by Rabbi David Kalb
Rabbi David Kalb, an International Vice Chair of Rabbis for Women of the Wall, gave this speech at a Solidarity Minyan (Prayer Service) in Support of Women of the Wall at Town and Village Synagogue in New York on Rosh Chodesh Nisan, Tuesday March 13 2013. Some minor changes were made from the original speech to render it more understandable in print. From the blog of Rabbi Pamela Frydman
Shalom and Chodesh Tov (Have A Good Month).
I am an Orthodox Rabbi and I believe that every Jew should have the right to pray at the Kotel, the Western Wall in his or her own way. I might not personally agree with the way every individual or community approaches Tefilah, Prayer. I might even disagree on Halachic, Jewish legal grounds. However, the fact that I might disagree, or that anyone else might disagree, does not take away from their right to pray at the Kotel.
This is a civil rights issue, this is a civil liberties issue and it is an issue of separation between religion and government, but it is also a spiritual issue. Sefer Bereshit (The Book of Genesis) Chapter 1, Line 27, teaches that all human beings are created B’tselem Elokim, in the Image of God. My Rebbe (My Rabbi, My Teacher) Rav (Rabbi) Yitz Greenberg teaches the following: The literal meaning of the phrase B’tselem Elokim is that human beings are pictures of God. How can this be? We know that Judaism forbids pictures of God. No matter how different any of our Synagogues may be, not one of them has a picture of God on its wall.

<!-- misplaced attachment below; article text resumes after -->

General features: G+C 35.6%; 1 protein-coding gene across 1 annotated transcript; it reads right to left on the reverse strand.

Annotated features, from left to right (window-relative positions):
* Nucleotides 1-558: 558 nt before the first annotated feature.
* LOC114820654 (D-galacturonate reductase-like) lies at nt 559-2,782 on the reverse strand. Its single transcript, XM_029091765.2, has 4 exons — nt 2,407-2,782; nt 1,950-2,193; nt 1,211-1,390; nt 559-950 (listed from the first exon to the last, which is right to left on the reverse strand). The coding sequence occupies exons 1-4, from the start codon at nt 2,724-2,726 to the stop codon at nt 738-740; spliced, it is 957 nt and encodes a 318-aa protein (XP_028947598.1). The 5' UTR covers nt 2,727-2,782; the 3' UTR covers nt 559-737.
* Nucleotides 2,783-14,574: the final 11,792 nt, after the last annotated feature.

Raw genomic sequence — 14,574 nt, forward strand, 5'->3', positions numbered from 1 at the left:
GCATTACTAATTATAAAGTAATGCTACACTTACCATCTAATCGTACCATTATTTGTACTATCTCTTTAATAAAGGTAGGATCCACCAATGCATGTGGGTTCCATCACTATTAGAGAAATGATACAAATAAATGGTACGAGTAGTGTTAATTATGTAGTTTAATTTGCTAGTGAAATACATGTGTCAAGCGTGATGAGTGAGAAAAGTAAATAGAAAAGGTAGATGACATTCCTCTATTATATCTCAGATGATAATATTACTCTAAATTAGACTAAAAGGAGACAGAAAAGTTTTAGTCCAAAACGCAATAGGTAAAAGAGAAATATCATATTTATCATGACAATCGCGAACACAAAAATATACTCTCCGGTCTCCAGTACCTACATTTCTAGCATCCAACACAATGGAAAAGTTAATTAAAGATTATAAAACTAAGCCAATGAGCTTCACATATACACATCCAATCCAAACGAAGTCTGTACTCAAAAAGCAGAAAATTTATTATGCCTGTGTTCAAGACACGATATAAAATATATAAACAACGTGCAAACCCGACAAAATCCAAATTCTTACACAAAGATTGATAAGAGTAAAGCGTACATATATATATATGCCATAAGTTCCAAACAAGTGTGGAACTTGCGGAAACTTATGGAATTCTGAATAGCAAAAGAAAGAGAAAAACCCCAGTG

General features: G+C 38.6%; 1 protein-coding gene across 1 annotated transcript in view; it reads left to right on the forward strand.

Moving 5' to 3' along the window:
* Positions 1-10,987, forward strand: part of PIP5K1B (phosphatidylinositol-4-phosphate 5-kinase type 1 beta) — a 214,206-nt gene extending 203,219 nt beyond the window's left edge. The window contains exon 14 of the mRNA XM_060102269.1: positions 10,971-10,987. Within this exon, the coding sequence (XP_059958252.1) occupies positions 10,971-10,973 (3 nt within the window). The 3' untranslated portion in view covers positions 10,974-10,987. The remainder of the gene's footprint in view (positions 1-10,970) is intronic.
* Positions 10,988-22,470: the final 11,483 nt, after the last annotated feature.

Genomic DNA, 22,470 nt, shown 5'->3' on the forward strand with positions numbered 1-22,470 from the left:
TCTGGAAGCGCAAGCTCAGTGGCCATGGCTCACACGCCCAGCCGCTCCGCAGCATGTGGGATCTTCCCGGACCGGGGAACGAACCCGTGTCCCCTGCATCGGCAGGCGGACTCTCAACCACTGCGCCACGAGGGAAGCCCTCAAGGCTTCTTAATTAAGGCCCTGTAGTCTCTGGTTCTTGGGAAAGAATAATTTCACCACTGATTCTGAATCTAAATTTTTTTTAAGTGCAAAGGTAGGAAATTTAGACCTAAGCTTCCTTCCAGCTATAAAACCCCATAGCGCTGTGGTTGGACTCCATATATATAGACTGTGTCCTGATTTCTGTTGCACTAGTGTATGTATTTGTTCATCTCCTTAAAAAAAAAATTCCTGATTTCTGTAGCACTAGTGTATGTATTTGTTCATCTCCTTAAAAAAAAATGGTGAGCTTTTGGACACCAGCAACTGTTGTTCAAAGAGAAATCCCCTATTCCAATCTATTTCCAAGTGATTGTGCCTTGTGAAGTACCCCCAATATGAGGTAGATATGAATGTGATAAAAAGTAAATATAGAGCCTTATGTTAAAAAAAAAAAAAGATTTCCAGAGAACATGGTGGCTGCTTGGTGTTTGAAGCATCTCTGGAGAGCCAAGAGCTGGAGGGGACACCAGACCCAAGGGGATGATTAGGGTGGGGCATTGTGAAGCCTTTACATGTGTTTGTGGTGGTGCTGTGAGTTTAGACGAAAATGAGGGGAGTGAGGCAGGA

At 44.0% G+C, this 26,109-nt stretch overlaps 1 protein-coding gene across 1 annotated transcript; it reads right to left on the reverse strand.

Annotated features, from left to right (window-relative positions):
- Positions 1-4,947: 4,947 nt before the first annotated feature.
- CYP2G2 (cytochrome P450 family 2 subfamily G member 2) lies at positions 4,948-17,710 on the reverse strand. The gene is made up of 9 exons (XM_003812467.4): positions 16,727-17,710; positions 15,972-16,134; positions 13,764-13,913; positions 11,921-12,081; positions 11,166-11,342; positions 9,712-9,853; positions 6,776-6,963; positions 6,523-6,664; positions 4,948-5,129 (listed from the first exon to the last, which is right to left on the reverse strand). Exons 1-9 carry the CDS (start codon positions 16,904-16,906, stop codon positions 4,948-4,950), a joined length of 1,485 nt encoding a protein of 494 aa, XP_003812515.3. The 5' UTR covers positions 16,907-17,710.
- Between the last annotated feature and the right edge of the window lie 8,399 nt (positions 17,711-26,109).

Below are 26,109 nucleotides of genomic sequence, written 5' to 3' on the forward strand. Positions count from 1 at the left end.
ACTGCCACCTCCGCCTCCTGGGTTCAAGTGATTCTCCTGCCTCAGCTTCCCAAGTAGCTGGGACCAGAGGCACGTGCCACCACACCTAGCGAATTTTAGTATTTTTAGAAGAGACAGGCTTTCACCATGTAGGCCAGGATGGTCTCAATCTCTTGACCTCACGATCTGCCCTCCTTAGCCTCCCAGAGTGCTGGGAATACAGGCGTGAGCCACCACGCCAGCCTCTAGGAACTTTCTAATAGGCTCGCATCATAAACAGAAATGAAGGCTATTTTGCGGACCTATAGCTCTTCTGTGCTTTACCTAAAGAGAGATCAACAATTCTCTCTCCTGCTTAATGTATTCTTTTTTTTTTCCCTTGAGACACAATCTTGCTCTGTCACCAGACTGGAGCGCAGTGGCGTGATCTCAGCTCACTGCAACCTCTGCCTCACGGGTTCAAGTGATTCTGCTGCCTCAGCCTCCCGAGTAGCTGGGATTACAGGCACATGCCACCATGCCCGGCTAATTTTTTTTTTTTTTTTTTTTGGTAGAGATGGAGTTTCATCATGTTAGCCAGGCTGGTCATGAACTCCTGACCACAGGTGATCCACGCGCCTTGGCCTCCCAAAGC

Let me pose a few questions. The most common picture in the world of George Washington, what is it worth? $1. The most common picture in the world of Abraham Lincoln, what is it worth? $5. The most common picture in the world of Alexander Hamilton, what is it worth? $10. Now, here is the tough question. What is a picture of God worth? Priceless or infinite value, and who are the pictures of God? We are: human beings.
Therefore, we must treat everyone with infinite dignity, even when we disagree with them about religious issues. With this teaching in mind, I state the following to my fellow Orthodox Jews in Israel. Today, thank God, there was no violence done by protesters against the Women of the Wall. However, when violence is being done by so-called Haredi (Ultra Orthodox Jews) who oppose women praying at the Kotel, it is the job of Orthodox Jews in Israel to be at the Kotel, to pray, and to put themselves between these violent protesters and these women who wish to pray to God.
I leave you with the words of the Navi (the Prophet) Zechariah, Chapter 4 Line 6, “Lo Vachyil, V’Lo V’koach, Kee Im Bruchee Amar Hashem Tziva’oat”. “Not by the might, nor by the strength, but by the spirit, says God, the Lord of Hosts”. Let us always focus on the spirit and we will be successful in our quest.
Rabbi David Kalb